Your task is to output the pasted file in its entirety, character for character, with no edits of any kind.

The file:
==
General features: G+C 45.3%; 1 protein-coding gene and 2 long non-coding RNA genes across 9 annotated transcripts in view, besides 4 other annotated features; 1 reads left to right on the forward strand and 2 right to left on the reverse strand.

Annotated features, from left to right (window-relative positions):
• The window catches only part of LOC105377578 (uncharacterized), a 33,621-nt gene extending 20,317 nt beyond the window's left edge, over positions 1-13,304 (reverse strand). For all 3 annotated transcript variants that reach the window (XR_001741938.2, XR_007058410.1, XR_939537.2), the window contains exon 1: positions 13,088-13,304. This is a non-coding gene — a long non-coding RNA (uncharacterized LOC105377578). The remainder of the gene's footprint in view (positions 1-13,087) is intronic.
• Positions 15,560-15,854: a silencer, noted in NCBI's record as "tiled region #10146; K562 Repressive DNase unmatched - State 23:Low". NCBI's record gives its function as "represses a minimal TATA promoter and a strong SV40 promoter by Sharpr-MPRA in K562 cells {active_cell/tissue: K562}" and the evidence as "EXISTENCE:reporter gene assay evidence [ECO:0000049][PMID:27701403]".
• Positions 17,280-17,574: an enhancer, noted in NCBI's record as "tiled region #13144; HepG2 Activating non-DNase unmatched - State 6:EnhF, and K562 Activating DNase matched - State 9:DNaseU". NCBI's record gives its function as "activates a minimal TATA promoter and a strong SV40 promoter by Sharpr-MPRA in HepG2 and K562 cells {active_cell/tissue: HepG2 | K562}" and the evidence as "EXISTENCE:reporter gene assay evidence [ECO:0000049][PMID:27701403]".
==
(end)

General features: G+C 45.3%; 1 protein-coding gene and 2 long non-coding RNA genes across 9 annotated transcripts in view, besides 4 other annotated features; 1 reads left to right on the forward strand and 2 right to left on the reverse strand.

Annotated features, from left to right (window-relative positions):
• The window catches only part of LOC105377578 (uncharacterized), a 33,621-nt gene extending 20,317 nt beyond the window's left edge, over positions 1-13,304 (reverse strand). For all 3 annotated transcript variants that reach the window (XR_001741938.2, XR_007058410.1, XR_939537.2), the window contains exon 1: positions 13,088-13,304. This is a non-coding gene — a long non-coding RNA (uncharacterized LOC105377578). The remainder of the gene's footprint in view (positions 1-13,087) is intronic.
• Positions 15,560-15,854: a silencer, noted in NCBI's record as "tiled region #10146; K562 Repressive DNase unmatched - State 23:Low". NCBI's record gives its function as "represses a minimal TATA promoter and a strong SV40 promoter by Sharpr-MPRA in K562 cells {active_cell/tissue: K562}" and the evidence as "EXISTENCE:reporter gene assay evidence [ECO:0000049][PMID:27701403]".
• Positions 17,280-17,574: an enhancer, noted in NCBI's record as "tiled region #13144; HepG2 Activating non-DNase unmatched - State 6:EnhF, and K562 Activating DNase matched - State 9:DNaseU". NCBI's record gives its function as "activates a minimal TATA promoter and a strong SV40 promoter by Sharpr-MPRA in HepG2 and K562 cells {active_cell/tissue: HepG2 | K562}" and the evidence as "EXISTENCE:reporter gene assay evidence [ECO:0000049][PMID:27701403]".